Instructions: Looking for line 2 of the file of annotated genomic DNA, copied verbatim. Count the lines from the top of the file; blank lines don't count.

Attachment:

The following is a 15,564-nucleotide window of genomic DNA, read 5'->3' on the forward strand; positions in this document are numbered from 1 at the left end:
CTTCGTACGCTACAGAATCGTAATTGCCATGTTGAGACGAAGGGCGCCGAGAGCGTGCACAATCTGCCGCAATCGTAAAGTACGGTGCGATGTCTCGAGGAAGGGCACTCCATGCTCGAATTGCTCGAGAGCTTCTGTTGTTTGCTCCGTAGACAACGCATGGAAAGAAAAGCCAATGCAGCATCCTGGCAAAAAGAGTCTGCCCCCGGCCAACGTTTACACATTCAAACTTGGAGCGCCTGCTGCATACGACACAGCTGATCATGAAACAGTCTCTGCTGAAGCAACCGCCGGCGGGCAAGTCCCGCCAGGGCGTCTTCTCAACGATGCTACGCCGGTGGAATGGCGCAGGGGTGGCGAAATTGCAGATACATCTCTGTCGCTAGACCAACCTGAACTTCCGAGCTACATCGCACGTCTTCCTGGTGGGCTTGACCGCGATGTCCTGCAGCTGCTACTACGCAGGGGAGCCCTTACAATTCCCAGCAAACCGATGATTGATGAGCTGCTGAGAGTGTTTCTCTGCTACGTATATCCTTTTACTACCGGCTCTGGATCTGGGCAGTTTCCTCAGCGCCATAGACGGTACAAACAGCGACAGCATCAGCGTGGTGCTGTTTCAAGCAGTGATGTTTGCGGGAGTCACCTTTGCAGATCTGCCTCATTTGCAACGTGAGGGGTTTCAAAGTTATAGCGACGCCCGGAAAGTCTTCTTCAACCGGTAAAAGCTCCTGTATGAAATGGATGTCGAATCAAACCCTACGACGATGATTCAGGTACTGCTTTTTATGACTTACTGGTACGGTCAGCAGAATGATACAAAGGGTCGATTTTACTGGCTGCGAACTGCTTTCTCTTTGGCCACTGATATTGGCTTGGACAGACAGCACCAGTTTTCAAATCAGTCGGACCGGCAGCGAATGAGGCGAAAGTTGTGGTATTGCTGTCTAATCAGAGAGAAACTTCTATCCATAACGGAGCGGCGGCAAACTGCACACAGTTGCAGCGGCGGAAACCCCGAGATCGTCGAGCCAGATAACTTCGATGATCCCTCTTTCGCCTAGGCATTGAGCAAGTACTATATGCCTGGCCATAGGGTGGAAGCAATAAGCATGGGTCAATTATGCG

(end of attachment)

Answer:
CTTCGTACGCTACAGAATCGTAATTGCCATGTTGAGACGAAGGGCGCCGAGAGCGTGCACAATCTGCCGCAATCGTAAAGTACGGTGCGATGTCTCGAGGAAGGGCACTCCATGCTCGAATTGCTCGAGAGCTTCTGTTGTTTGCTCCGTAGACAACGCATGGAAAGAAAAGCCAATGCAGCATCCTGGCAAAAAGAGTCTGCCCCCGGCCAACGTTTACACATTCAAACTTGGAGCGCCTGCTGCATACGACACAGCTGATCATGAAACAGTCTCTGCTGAAGCAACCGCCGGCGGGCAAGTCCCGCCAGGGCGTCTTCTCAACGATGCTACGCCGGTGGAATGGCGCAGGGGTGGCGAAATTGCAGATACATCTCTGTCGCTAGACCAACCTGAACTTCCGAGCTACATCGCACGTCTTCCTGGTGGGCTTGACCGCGATGTCCTGCAGCTGCTACTACGCAGGGGAGCCCTTACAATTCCCAGCAAACCGATGATTGATGAGCTGCTGAGAGTGTTTCTCTGCTACGTATATCCTTTTACTACCGGCTCTGGATCTGGGCAGTTTCCTCAGCGCCATAGACGGTACAAACAGCGACAGCATCAGCGTGGTGCTGTTTCAAGCAGTGATGTTTGCGGGAGTCACCTTTGCAGATCTGCCTCATTTGCAACGTGAGGGGTTTCAAAGTTATAGCGACGCCCGGAAAGTCTTCTTCAACCGGTAAAAGCTCCTGTATGAAATGGATGTCGAATCAAACCCTACGACGATGATTCAGGTACTGCTTTTTATGACTTACTGGTACGGTCAGCAGAATGATACAAAGGGTCGATTTTACTGGCTGCGAACTGCTTTCTCTTTGGCCACTGATATTGGCTTGGACAGACAGCACCAGTTTTCAAATCAGTCGGACCGGCAGCGAATGAGGCGAAAGTTGTGGTATTGCTGTCTAATCAGAGAGAAACTTCTATCCATAACGGAGCGGCGGCAAACTGCACACAGTTGCAGCGGCGGAAACCCCGAGATCGTCGAGCCAGATAACTTCGATGATCCCTCTTTCGCCTAGGCATTGAGCAAGTACTATATGCCTGGCCATAGGGTGGAAGCAATAAGCATGGGTCAATTATGCG